Guardians, grins and grass stains with our Stewards

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Our Samhuinn 2016 Stewards are the friendly face of Samhuinn and the Guardians of our performers and of our witnesses. They have a unique view of the festival and offer a great way to take part in the event, learn crowd safety skills, boost your confidence, hang out with lovely people and be welcomed into the BFS community. If this sounds perfect for you (and your friends and flatmates!) you’re in luck – there’s still plenty of room in the group for new members.

Their next get-together is this Sunday at 2pm outside the Pavilion cafe on the Meadows in Edinburgh. You can get in touch with their glorious leader, Group Organiser James, at stewards@beltane.org or you’re welcome to just show up and join in. Look for the people doing this stuff!

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Thanks to Steward David for the photos

The Samhuinn Fire Festival 2016 is at 9pm on Monday 31st October on Edinburgh’s Royal Mile. Find out all about it here.

ProREDtariat Revolt!

Reds rehearsing for Samhuinn 2016, by Dan Mosley

Reds rehearsing for Samhuinn 2016, by David Purvis

Reds rehearsing for Samhuinn 2016, by Maria Astefanoaei

Reds rehearsing for Samhuinn 2016, by Mark Taylor

Reds rehearsing for Samhuinn 2016, by Martin McCarthy

Reds rehearsing for Samhuinn 2016, by Neil Barton

Our Samhuinn 2016 Reds are an agile, cheery and enthusiastic bunch of acrobats. They also might be planning a coup. We’re not sure.

You can see lots more photos of Samhuinn 2016 rehearsals and preparation in this album and group portraits in this album on Facebook. All our content is publically viewable so you can see if even if you don’t have a Facebook account.

Photos (from top) by Dan Mosley, David Purvis, Maria Astefanoaei, Mark Taylor, Martin McCarthy and Neil Barton

The Samhuinn Fire Festival 2016 is at 9pm on Monday 31st October on Edinburgh’s Royal Mile. Find out all about it here.

Behind The Pictures: It is more merciful to quickly kill

This is the second of our Behind The Pictures series, where photographers and performers talk about some of their favourite images from last Samhuinn. Today, Raini from Photopoint and Lu from the White Hunt share their thoughts on this photo…

lu-by-raini

Raini says…
Having been present at a White Hunt practice, covertly taking photos of them in action, I could sense they were developing as a pack. As the procession moved forward on the night this sense was felt in full force. To capture just one of the White Hunt, standing powerfully alone outside the pack, was a rare opportunity on the night and I seized it.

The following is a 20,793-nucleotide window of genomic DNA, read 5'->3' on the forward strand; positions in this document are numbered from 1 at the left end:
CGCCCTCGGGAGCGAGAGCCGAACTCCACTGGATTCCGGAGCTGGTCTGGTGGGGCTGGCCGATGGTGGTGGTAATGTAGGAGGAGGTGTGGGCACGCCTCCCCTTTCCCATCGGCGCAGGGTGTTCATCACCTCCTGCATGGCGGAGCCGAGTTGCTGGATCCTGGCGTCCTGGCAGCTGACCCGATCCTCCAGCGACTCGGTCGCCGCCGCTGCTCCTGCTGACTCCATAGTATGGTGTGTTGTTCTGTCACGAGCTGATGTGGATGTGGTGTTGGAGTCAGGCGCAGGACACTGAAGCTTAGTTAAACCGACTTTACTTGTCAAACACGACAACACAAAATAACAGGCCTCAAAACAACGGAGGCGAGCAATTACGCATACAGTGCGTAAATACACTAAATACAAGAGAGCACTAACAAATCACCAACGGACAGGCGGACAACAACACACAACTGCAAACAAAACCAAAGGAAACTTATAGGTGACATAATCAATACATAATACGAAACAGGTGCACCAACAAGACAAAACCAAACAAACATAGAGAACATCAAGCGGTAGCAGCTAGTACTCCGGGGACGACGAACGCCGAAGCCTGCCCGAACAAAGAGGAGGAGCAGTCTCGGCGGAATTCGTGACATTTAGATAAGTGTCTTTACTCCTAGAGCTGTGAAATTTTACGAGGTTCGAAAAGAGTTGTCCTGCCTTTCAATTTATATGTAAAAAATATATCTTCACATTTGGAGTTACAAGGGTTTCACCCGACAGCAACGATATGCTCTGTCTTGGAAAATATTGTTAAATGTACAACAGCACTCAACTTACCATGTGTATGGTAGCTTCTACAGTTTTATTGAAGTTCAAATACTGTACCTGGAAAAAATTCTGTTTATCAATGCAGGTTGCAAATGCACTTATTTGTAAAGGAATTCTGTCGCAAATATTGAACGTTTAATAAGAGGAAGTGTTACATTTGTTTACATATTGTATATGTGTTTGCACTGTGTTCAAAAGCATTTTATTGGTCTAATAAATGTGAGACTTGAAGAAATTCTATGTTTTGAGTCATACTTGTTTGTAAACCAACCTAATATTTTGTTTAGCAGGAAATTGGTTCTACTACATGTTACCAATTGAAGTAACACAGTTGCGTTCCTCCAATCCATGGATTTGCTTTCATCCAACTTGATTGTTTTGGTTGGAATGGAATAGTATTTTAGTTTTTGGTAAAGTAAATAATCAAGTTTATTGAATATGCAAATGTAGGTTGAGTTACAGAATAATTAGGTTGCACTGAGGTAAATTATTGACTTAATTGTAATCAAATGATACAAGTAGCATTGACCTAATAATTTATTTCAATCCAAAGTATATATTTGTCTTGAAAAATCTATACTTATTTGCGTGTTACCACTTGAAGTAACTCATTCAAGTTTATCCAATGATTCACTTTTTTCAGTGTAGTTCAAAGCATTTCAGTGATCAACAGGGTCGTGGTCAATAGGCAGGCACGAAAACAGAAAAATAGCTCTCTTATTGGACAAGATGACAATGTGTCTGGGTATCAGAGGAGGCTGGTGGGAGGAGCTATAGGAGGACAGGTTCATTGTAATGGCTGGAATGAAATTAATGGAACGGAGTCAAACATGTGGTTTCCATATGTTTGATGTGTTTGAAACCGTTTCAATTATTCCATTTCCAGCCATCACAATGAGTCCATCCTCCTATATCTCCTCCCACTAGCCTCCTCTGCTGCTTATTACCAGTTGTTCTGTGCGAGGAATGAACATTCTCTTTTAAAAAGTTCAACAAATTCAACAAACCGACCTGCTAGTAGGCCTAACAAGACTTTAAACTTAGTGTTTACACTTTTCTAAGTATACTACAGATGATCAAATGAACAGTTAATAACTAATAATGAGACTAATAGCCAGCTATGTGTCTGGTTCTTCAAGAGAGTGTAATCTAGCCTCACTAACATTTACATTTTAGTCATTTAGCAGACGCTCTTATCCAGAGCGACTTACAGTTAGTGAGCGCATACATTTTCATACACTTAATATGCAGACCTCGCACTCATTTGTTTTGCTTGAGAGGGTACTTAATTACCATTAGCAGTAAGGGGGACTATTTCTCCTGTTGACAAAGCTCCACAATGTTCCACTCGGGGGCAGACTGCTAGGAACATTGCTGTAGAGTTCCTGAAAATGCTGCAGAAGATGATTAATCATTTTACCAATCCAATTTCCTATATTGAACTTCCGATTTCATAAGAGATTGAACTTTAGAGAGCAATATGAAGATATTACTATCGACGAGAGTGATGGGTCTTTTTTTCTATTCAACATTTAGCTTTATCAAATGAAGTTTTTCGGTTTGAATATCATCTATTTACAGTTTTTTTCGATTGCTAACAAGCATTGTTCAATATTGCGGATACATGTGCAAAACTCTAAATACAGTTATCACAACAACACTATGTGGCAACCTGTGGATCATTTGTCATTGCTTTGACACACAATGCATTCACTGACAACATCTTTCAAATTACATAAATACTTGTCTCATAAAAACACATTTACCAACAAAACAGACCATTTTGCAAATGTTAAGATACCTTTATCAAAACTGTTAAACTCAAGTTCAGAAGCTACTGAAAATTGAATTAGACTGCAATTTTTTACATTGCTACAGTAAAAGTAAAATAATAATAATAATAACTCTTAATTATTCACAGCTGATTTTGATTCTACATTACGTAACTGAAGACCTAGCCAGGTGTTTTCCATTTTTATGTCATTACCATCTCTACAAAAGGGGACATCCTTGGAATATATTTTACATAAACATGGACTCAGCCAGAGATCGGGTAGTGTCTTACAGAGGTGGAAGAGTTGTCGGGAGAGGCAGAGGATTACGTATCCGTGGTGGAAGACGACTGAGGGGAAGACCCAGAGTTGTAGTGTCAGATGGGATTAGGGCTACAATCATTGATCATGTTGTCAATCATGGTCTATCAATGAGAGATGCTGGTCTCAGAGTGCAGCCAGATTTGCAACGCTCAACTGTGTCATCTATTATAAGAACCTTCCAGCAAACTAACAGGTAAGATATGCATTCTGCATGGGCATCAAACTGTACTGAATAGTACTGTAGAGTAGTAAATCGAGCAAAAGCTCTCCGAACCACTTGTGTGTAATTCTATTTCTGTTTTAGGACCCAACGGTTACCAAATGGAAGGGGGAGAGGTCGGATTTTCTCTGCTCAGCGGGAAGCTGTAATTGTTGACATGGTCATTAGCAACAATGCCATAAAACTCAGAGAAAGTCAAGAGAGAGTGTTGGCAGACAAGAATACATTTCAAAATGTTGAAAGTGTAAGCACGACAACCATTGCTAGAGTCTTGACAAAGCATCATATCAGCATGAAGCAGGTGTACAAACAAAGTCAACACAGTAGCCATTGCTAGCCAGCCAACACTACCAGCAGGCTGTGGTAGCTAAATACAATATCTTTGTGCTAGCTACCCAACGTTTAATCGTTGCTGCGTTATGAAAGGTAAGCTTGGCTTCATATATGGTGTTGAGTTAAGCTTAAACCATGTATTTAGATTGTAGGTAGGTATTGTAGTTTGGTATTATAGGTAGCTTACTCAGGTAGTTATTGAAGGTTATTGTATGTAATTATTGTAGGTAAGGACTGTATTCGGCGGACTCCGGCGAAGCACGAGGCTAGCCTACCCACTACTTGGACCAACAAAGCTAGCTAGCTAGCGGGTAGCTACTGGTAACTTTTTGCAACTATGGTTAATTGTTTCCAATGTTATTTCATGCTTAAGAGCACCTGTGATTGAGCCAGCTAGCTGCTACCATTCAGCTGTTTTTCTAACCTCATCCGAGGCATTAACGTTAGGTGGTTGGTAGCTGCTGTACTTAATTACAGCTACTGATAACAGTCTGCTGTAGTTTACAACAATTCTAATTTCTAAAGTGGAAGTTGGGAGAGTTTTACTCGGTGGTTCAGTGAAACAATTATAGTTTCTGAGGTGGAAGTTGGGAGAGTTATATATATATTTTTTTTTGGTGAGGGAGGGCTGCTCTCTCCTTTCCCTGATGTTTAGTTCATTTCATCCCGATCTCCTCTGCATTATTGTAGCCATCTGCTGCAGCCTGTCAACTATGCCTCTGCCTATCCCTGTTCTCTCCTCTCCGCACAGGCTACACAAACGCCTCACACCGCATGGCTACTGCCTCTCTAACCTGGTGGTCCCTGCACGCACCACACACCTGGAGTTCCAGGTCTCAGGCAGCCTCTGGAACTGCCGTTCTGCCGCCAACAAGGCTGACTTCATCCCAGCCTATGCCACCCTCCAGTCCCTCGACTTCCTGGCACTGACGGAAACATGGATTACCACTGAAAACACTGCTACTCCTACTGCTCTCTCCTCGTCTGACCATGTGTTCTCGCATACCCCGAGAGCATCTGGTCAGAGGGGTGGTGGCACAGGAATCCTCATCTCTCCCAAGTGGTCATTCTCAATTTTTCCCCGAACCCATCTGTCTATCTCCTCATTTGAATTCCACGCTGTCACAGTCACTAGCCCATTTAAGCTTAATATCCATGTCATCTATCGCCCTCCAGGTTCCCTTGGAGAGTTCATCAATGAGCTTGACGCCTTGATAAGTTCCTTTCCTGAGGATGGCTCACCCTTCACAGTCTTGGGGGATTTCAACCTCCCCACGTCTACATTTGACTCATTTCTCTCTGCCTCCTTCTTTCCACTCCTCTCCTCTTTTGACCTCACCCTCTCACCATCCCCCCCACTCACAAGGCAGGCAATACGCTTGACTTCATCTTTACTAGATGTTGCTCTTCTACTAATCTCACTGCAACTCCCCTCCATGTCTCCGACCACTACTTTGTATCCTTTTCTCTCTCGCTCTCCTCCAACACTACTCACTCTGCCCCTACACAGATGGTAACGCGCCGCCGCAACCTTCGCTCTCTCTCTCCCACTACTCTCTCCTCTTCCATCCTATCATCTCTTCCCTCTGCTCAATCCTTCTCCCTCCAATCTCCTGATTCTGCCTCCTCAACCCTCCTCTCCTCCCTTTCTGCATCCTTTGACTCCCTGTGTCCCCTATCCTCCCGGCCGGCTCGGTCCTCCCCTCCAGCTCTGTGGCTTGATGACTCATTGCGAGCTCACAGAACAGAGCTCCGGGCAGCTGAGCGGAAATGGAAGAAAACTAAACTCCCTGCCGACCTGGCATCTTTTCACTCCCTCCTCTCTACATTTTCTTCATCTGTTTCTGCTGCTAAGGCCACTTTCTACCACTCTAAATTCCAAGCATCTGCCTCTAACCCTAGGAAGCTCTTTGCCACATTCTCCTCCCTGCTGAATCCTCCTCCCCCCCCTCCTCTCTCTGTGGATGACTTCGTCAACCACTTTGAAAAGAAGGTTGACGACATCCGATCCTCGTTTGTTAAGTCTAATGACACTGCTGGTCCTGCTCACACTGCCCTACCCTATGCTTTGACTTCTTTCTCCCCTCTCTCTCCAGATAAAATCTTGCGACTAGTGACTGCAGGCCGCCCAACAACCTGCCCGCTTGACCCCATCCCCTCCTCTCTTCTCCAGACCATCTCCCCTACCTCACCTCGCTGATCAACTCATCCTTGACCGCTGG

Lu says…
This moment occurred very early on, even before we met the Winter King. We were curious about why the White Hunt had been called and so we were alert and eager to find what is coming. Personally I always felt there was a serenity and groundedness in the White Hunt, knowing winter is inevitable and it is more merciful to quickly kill now than to let those who won’t make it to the spring suffer and die on their own, and I feel this came out well in this picture.

The Samhuinn Fire Festival 2016 is at 9pm on Monday 31st October on Edinburgh’s Royal Mile. Find out all about it here.

Words from our Cailleach: Water

Our Samhuinn 2016 Cailleach, Diana, has been musing on the element of water and would like to share her thoughts with you…

Words from our Cailleach: Water

As I’ve been imagining myself more and more into the role of Cailleach in recent weeks, I’ve been intrigued to notice that I’ve become preoccupied with thoughts and images of water. As if somehow the Cailleach is drawing me particularly to consider that element.

I’ve noticed especially that my lifelong love of visiting the coast, of the calming breathing-out I experience when I look out to sea from a sandy or rocky shore, has been especially much in my heart and mind so for our first relaxed several hours together the weekend before last I suggested to the Summer King and Winter King that we go to the coast South of Edinburgh, on an uncommonly warm yet definitely Autumnal day.